Effects of Concentrated Ambient Particles on Heart Rate and Blood Pressure in Pulmonary Hypertensive Rats. (Research Articles)

By Cheng, Tsun-Jen; Hwang, Jing-Shiang et al. | Environmental Health Perspectives, February 2003 | Go to article overview

Effects of Concentrated Ambient Particles on Heart Rate and Blood Pressure in Pulmonary Hypertensive Rats. (Research Articles)


Cheng, Tsun-Jen, Hwang, Jing-Shiang, Wang, Peng-Yau, Tsai, Chia-Fang, Chen, Chun-Yen, Lin, Sheng-Hsiang, Chan, Chang-Chuan, Environmental Health Perspectives


Epidemiologic studies have shown that increased concentrations of ambient particles are associated with cardiovascular morbidity and mortality. However, the exact mechanisms remain unclear. Recent studies have revealed that particulate air pollution exposure is associated with indicators of autonomic function including heart rate, blood pressure, and heart rate variability. However, this association has not been dearly demonstrated in animal studies. To overcome the problems of wide variations in diseased animals and circadian cycles, we adopted a novel approach using a mixed-effects model to investigate whether ambient particle exposure was associated with changes in heart rate and blood pressure in pulmonary hypertensive rats. Male Sprague-Dawley rats were implanted with radiotelemetry devices and exposed to concentrated ambient particles generated by an air particle concentrator. The rats were held in nose-only exposure chambers for 6 hr per day for 3 consecutive days and then rested for 4 days in each week during the experimental period of 5 weeks. These animals were exposed to concentrated particles during weeks 2, 3, and 4 and exposed to filtered air during weeks 1 and 5. The particle concentrations for tested animals ranged between 108 and 338 [micro]g/[m.sup.3]. Statistical analysis using mixed-effects models revealed that entry and exit of exposure chamber and particle exposure were associated with changes in heart rate and mean blood pressure. Immediately after particle exposure, the hourly averaged heart rate decreased and reached the lowest at the first and second hour of exposure for a decrease of 14.9 (p < 0.01) and 11.7 (p = 0.01) beats per minute, respectively. The hourly mean blood pressure also decreased after the particle exposure, with a maximal decrease of 3.3 (p < 0.01) and 4.1 (p < 0.01) mm Hg at the first and second hour of exposure. Our results indicate that ambient particles might influence blood pressure and heart rate. Key words: ambient particles, blood pressure, heart rate, pulmonary hypertension, radiotelemetry. Environ Health Perspect 111:147-150 (2003). [Online 31 October 2002]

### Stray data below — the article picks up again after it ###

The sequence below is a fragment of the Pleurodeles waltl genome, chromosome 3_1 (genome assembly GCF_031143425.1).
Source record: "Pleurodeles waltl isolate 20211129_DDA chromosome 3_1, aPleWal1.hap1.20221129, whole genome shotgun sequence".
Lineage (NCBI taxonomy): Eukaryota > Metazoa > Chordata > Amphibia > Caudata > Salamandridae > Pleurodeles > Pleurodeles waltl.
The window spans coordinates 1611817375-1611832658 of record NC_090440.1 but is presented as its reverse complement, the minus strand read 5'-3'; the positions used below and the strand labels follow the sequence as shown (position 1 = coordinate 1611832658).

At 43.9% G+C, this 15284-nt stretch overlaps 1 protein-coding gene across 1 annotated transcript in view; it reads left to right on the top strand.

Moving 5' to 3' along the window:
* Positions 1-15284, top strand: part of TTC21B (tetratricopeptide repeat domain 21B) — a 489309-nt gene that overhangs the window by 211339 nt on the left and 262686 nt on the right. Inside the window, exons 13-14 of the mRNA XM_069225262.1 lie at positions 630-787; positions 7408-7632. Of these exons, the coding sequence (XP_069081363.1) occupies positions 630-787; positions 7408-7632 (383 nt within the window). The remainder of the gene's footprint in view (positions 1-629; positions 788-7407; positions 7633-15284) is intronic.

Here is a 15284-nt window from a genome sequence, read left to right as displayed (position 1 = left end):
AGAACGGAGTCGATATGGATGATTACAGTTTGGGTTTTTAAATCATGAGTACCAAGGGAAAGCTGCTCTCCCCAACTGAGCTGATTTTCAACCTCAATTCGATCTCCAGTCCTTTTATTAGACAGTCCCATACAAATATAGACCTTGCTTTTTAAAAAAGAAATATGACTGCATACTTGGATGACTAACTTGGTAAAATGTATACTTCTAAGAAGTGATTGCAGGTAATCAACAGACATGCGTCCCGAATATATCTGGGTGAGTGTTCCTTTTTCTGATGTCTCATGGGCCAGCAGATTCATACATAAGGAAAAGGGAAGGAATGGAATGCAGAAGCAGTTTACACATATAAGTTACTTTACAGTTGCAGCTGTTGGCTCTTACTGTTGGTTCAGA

doi:10.1289/ehp.5464 available via http://dx.doi.org/

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Epidemiologic studies have shown that increased concentrations of ambient particles are associated with cardiovascular morbidity and mortality (1,2). However, the mechanisms of such associations have not been clearly defined. Recent epidemiologic studies have found associations of increased air particles with increased heart rate and blood pressure and decreased heart rate variability (3-6). It has been speculated that particles cause the activation of autonomic nervous system, leading to changes in heart rates (7). To clarify the relationship of particles with mortality and morbidity, animal models have been used to investigate the effects of particles (8,9). Preliminary studies revealed increased heart rates and arrhythmia in pulmonary hypertensive rats after exposure to concentrated ambient particles (8,10,11). However, a recent study revealed a decreased heart rate when residual oil fly ash was instilled into the rats (12). To investigate further the mechanisms of particle-induced cardiotoxicity, we used heart rate and blood pressure as outcome indicators to assess their association with concentrated ambient particles in pulmonary hypertensive rats. Studies have also indicated that particles with aerodynamic diameter < 2.5 [micro]m (P[M.sub.2.5]) exert greater adverse health effects than coarse particles (1,13). To investigate the effects of P[M.sub.2.5] on cardiovascular diseases, we used an ambient particle concentrator, which generated P[M.sub.2.5], to test our hypothesis (14).

It is a common practice to divide experimental animals into exposure and control groups to study the effects of air particles. Because of the wide variation among diseased animals, this method requires large numbers of animals to delineate the true effect of air particles (9). …

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